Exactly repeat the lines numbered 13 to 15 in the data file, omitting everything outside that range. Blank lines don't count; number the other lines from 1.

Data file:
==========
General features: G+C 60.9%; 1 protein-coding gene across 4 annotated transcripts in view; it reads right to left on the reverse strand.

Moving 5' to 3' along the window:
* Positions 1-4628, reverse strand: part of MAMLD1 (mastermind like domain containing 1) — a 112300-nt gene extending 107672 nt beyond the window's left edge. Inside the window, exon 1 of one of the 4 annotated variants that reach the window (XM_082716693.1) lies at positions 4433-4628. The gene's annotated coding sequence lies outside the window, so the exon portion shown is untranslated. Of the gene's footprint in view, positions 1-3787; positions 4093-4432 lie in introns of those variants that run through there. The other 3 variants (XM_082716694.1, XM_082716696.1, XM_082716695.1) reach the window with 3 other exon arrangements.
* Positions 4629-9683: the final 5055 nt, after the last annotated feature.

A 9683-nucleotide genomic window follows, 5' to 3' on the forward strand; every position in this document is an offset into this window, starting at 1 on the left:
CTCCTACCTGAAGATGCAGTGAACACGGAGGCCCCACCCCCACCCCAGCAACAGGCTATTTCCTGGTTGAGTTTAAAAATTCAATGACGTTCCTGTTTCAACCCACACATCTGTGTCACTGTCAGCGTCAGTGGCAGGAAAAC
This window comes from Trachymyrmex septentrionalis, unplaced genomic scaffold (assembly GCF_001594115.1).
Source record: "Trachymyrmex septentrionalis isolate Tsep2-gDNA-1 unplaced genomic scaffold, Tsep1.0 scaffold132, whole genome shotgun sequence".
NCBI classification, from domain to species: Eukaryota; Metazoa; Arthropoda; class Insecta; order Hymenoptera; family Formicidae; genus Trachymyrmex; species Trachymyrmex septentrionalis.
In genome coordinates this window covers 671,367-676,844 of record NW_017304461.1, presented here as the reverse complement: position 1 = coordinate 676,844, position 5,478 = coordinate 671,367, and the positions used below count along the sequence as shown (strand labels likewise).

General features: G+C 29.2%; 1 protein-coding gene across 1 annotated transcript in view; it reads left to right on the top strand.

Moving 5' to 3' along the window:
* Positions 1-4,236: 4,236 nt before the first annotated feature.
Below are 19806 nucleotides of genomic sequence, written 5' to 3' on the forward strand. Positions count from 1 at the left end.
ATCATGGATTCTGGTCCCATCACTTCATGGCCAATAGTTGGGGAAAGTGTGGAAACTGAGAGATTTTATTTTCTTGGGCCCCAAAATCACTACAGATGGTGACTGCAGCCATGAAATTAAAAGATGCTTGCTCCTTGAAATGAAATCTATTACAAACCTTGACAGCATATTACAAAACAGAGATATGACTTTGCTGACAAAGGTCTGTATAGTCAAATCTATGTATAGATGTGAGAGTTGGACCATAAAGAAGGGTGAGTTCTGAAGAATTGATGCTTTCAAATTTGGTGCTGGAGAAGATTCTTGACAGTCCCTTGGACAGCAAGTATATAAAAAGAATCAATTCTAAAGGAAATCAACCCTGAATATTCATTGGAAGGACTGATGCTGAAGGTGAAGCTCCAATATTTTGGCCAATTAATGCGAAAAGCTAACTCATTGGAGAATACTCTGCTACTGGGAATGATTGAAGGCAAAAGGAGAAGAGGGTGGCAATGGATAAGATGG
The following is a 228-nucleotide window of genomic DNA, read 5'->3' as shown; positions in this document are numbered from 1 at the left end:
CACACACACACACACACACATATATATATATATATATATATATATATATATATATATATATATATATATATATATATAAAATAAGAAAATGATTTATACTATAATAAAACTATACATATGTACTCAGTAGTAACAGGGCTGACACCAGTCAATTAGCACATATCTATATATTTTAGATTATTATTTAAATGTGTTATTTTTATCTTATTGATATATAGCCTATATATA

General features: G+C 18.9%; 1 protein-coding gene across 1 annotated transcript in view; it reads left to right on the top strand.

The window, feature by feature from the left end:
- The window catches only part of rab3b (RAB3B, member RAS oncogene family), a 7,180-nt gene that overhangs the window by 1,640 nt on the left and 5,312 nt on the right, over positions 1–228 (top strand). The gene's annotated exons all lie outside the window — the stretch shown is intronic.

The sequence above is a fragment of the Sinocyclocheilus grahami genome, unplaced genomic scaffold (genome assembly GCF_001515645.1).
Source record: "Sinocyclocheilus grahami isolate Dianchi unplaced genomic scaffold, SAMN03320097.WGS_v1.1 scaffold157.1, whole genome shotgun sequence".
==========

* Positions 1-4,236: 4,236 nt before the first annotated feature.
Below are 19806 nucleotides of genomic sequence, written 5' to 3' on the forward strand. Positions count from 1 at the left end.
ATCATGGATTCTGGTCCCATCACTTCATGGCCAATAGTTGGGGAAAGTGTGGAAACTGAGAGATTTTATTTTCTTGGGCCCCAAAATCACTACAGATGGTGACTGCAGCCATGAAATTAAAAGATGCTTGCTCCTTGAAATGAAATCTATTACAAACCTTGACAGCATATTACAAAACAGAGATATGACTTTGCTGACAAAGGTCTGTATAGTCAAATCTATGTATAGATGTGAGAGTTGGACCATAAAGAAGGGTGAGTTCTGAAGAATTGATGCTTTCAAATTTGGTGCTGGAGAAGATTCTTGACAGTCCCTTGGACAGCAAGTATATAAAAAGAATCAATTCTAAAGGAAATCAACCCTGAATATTCATTGGAAGGACTGATGCTGAAGGTGAAGCTCCAATATTTTGGCCAATTAATGCGAAAAGCTAACTCATTGGAGAATACTCTGCTACTGGGAATGATTGAAGGCAAAAGGAGAAGAGGGTGGCAATGGATAAGATGG